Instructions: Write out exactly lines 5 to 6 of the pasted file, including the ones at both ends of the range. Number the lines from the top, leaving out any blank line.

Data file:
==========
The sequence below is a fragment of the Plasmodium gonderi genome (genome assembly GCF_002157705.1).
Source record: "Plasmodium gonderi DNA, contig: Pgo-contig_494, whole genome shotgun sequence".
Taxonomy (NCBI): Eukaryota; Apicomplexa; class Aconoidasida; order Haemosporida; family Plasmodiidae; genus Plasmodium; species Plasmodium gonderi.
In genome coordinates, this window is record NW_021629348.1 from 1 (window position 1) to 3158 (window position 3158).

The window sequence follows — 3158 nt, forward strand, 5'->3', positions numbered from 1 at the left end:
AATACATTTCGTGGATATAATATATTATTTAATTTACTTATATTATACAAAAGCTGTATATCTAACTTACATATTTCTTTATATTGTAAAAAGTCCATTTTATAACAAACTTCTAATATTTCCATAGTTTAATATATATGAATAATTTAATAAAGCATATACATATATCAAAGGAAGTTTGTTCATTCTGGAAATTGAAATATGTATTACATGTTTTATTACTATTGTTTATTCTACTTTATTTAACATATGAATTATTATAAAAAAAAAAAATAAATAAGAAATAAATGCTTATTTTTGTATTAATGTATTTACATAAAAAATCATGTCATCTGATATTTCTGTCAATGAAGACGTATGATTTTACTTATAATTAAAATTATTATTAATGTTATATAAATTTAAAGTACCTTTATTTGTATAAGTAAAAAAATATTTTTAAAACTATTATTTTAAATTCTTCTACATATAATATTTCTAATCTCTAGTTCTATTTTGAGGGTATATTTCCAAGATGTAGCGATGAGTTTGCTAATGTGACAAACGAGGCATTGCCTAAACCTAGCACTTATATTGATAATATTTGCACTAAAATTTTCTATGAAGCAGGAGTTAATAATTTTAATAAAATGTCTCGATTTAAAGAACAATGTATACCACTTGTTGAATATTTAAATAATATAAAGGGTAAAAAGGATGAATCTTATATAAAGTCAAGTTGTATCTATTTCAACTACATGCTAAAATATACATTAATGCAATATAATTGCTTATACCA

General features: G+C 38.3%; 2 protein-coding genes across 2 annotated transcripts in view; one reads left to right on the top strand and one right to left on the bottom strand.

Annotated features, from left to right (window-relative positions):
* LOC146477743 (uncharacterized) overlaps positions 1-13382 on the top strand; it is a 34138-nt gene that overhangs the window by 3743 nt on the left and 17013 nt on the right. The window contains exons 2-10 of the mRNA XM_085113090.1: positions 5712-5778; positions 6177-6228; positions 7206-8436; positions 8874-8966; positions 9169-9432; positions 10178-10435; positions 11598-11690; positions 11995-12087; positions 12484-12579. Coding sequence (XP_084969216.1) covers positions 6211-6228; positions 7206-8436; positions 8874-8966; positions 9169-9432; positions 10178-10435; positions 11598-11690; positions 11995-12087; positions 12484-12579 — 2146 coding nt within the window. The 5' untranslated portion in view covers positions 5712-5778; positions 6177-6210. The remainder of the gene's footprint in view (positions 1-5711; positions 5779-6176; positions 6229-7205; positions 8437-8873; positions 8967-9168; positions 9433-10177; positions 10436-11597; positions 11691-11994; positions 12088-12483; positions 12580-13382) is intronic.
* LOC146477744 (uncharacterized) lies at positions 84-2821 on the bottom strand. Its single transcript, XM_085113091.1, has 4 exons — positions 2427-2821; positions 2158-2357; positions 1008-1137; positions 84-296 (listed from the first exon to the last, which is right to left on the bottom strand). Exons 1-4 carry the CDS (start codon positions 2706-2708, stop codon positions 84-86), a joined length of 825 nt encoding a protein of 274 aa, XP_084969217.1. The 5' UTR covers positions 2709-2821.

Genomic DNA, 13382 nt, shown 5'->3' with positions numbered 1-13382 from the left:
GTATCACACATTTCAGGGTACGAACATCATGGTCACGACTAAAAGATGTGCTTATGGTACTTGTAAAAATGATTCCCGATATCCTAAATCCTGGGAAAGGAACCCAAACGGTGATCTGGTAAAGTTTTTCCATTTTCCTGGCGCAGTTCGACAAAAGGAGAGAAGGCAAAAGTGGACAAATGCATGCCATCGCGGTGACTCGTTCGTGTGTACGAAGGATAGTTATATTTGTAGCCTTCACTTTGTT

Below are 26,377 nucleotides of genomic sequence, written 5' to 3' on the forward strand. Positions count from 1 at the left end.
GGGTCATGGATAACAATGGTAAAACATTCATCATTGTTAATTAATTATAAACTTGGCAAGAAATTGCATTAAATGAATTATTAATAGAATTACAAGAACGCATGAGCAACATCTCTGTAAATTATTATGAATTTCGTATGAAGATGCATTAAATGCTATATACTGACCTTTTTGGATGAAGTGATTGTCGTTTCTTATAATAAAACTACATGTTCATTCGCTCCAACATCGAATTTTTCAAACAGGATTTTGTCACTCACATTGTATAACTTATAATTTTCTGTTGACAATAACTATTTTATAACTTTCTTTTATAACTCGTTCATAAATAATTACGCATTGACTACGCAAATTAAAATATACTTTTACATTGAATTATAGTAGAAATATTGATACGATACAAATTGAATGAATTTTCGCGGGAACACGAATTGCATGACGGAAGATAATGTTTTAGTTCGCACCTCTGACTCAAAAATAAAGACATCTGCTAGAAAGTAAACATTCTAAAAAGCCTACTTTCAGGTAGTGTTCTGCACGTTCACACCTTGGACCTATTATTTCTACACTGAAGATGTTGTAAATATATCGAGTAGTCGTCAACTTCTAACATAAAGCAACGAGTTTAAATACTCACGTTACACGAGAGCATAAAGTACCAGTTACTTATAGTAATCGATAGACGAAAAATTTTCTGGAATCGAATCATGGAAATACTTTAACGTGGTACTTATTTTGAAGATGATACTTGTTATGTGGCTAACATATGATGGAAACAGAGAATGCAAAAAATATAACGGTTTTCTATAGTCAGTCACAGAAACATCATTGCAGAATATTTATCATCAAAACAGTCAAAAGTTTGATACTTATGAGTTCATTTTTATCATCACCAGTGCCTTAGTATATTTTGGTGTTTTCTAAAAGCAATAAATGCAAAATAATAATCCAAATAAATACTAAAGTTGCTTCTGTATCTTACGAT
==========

The window sequence follows — 3158 nt, forward strand, 5'->3', positions numbered from 1 at the left end:
AATACATTTCGTGGATATAATATATTATTTAATTTACTTATATTATACAAAAGCTGTATATCTAACTTACATATTTCTTTATATTGTAAAAAGTCCATTTTATAACAAACTTCTAATATTTCCATAGTTTAATATATATGAATAATTTAATAAAGCATATACATATATCAAAGGAAGTTTGTTCATTCTGGAAATTGAAATATGTATTACATGTTTTATTACTATTGTTTATTCTACTTTATTTAACATATGAATTATTATAAAAAAAAAAAATAAATAAGAAATAAATGCTTATTTTTGTATTAATGTATTTACATAAAAAATCATGTCATCTGATATTTCTGTCAATGAAGACGTATGATTTTACTTATAATTAAAATTATTATTAATGTTATATAAATTTAAAGTACCTTTATTTGTATAAGTAAAAAAATATTTTTAAAACTATTATTTTAAATTCTTCTACATATAATATTTCTAATCTCTAGTTCTATTTTGAGGGTATATTTCCAAGATGTAGCGATGAGTTTGCTAATGTGACAAACGAGGCATTGCCTAAACCTAGCACTTATATTGATAATATTTGCACTAAAATTTTCTATGAAGCAGGAGTTAATAATTTTAATAAAATGTCTCGATTTAAAGAACAATGTATACCACTTGTTGAATATTTAAATAATATAAAGGGTAAAAAGGATGAATCTTATATAAAGTCAAGTTGTATCTATTTCAACTACATGCTAAAATATACATTAATGCAATATAATTGCTTATACCA